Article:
Realistically, 28x32 would've been a better size, making it easier to park two cars deep, plus get the crewcab in.
10' ceilings are fine, since an above ground hoist wasn't an option.
My rigs will currently just squeeze through the 7' doors - well, before I put the 36s on it would..
Went with 2" foam insulation under the 4" slab. There's 750' of 1/2" poly pipe in the floor for radiant floor heat. Haven't hooked up the propane tank and hot-water heater and recirc pump yet.
I went nuts on electric. Something like 15 outlets in the ceiling on 2 breakers. Idea is to use the cheap $10 (loaded with bulbs) 4' dual-tube flourescents. I can just add them wherever and whenever I want - there's an outlet handy.
On the walls, outlets are about 40" off the ground, and every 36". At 40" off the ground, we dryawalled up 48", then the next 4' are 5/8" strand board, then the top 20" are drywall again.
On top of the strand board there'll be some pegboard in places, too.
I put the outlets under 48" so I could easily cut the drywall for the outlets, instead of cutting plywood.
Basic structure is "ICF" - insulated concrete forms.
Foam blocks about 8" wide, with 2" of foam on the outside, then 4" of concrete and rebar, then 2" of foam on the inside.
Good for R-50.
Also have 48" deep frost-walls for a foundation - no moisture getting under the slab - that, plus the 2" insulation under the slab, the R-50 walls, and eventually some blown insulation in the attic.. should be cheap to keep toasty warm.
At the moment, I'm running my 80k BTU space heater with just drywall in the ceiling - no insulation - and it works fine.i
I have telephone and ethernet to the shop. Dual web-cams, too.
I thought about running TV, but we dumped cable years ago, and I can always "stream" some video from the computer in the house (capture board and a VCR for the tuner.. <G> )
100amp power feed runs in a buried 2" PVC conduit from the shop into the house's crawl space.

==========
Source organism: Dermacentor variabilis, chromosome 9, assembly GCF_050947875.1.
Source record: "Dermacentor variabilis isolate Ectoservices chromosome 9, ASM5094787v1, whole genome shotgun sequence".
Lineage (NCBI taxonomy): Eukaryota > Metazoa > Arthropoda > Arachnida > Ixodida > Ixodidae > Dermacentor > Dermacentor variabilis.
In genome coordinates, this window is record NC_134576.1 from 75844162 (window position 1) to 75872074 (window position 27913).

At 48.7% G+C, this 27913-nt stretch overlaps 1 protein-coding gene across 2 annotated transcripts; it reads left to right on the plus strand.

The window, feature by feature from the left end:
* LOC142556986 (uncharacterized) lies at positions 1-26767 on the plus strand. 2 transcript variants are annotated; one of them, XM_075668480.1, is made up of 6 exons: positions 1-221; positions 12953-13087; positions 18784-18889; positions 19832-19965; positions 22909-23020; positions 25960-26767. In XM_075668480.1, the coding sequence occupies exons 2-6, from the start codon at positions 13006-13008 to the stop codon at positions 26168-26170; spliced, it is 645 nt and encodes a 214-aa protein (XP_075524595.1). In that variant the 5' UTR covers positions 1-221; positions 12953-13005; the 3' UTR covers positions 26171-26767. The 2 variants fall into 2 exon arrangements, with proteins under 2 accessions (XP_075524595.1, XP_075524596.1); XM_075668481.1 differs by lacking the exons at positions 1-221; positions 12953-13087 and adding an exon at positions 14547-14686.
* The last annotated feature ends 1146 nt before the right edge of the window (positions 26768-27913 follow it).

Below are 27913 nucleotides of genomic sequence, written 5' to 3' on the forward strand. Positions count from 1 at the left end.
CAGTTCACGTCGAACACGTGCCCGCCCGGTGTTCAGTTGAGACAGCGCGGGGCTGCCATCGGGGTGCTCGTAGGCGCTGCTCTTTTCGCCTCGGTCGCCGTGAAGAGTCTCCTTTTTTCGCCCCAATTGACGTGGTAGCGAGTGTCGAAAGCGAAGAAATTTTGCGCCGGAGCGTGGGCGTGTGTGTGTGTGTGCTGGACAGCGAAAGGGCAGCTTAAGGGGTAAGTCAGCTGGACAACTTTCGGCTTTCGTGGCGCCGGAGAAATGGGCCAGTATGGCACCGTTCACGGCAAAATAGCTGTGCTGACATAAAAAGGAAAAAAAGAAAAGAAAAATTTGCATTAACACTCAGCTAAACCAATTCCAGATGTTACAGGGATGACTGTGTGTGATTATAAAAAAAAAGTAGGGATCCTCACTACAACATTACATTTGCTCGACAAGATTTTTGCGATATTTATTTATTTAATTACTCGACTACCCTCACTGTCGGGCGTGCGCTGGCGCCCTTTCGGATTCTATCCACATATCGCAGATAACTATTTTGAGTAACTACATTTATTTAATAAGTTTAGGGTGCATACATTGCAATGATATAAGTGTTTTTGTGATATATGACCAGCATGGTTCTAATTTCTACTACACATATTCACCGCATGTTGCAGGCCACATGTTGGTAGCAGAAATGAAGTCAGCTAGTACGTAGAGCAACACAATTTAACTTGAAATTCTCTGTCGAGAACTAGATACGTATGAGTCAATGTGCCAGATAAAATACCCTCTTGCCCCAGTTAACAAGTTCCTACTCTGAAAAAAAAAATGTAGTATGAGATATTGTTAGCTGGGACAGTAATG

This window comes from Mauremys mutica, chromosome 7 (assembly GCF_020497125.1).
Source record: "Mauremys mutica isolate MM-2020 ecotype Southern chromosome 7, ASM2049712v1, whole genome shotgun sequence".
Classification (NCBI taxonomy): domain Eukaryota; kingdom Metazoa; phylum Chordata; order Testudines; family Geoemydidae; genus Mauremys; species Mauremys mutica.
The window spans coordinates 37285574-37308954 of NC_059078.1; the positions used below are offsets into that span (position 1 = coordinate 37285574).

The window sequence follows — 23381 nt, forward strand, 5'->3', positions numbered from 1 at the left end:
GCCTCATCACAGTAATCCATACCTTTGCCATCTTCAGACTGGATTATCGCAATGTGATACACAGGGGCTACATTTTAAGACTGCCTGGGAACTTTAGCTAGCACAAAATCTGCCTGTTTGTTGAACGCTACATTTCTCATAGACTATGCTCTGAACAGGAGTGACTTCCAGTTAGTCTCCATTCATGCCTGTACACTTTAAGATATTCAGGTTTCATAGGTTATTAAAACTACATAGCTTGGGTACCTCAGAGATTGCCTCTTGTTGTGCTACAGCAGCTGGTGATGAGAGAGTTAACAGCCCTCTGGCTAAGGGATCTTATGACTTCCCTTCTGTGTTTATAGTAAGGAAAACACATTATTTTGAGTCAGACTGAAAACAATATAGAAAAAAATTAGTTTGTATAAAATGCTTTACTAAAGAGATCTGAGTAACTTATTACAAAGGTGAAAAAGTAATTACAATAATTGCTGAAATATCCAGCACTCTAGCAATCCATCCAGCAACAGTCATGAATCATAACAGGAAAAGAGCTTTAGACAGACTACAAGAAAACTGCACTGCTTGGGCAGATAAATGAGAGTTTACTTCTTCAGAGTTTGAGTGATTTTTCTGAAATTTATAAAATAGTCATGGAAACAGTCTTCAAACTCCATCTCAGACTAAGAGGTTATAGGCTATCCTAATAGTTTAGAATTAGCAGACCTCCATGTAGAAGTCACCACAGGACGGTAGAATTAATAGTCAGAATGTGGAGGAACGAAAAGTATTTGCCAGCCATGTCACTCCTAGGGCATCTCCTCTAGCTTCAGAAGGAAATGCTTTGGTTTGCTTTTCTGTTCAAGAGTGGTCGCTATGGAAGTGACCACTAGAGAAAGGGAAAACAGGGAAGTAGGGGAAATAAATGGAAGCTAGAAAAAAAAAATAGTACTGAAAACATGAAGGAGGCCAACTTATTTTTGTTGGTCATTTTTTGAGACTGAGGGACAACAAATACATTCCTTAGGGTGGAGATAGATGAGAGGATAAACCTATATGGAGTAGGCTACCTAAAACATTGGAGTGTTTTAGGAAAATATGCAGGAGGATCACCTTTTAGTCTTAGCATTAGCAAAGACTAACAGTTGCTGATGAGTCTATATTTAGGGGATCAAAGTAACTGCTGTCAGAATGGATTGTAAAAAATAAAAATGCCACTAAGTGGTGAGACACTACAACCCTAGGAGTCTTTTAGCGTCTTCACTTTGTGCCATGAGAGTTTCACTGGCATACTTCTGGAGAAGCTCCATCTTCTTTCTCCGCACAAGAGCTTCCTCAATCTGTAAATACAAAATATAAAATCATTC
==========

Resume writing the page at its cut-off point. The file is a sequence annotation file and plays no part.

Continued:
Phone and Ethernet runs on two seperate Cat5 runs in a second 2" PVC pipe. I fished some cotton rope through the pipe when I put it in and taped it on both ends to make fishing wires easier. Had 'em dig the trench to the house while the backhoe was here for the foundation.
I didn't plumb for the air, since I don't plan on being here *that* long.. but the plan at one time was to put air drops all over the place, too.
Probably about $20k into the shop, give or take.. contractor did the slab and the walls and the sheathing on the roof. I sided, I wired, I roofed, I drywalled.
Floor heat was a $1000 thus far. About half n' half for the under-slab insulation and for the pipe.
Shop cams at - http://tigger.tmcom.com/~tsm1/scout/shopcam/
I kind of like the ICF.. it's not cheap, but it's not that much more than a good 2x6 stick structure, more so if you consider the R-50 insulation and what it would take to get a 2x6 building even close to that.. and it's strong. 4" of concrete and rebar!
I'm thinking the next one (assuming I can swing the $$) should be something like 40' deep (leaving a good 10' of workbench/equipment area and 30' for a bay, long enough to work on my crewcab - and definitely long enough to park two rigs deep).
Ideally, about 60' wide.
Put an above-ground lift on one end, with a high enough ceiling.. but only on that end, sloping it down to the opposite end.
Maybe make one end an "open" bay that could become a paint booth from time to time, then next to that the lift, leaving about 3 open bays w/o a lift, and without painting an option for just general "stuff" - or car parking.
You can't have a big enough shop.. except when it comes time to heat it.
Ideally, some method of partitioning off half of the shop give or take to make heating easier/cheaper..
I live in Montana, so a warm shop is a good shop.
Oh yeah.. thought about the I-beam crane thing.. $$$.
Instead, I find my $30 hand-truck and my engine hoist work GREAT for moving heavy stuff around by myself.
I don't know why I waited so long to buy the hand-truck..
|05-07-2002 10:00 AM|
sum else u can do on the floor to help clean up.. along each wall run a drainage ditch 4 inchs or so and put steel grates over them
and run the concreat or block up 12 inchs or so..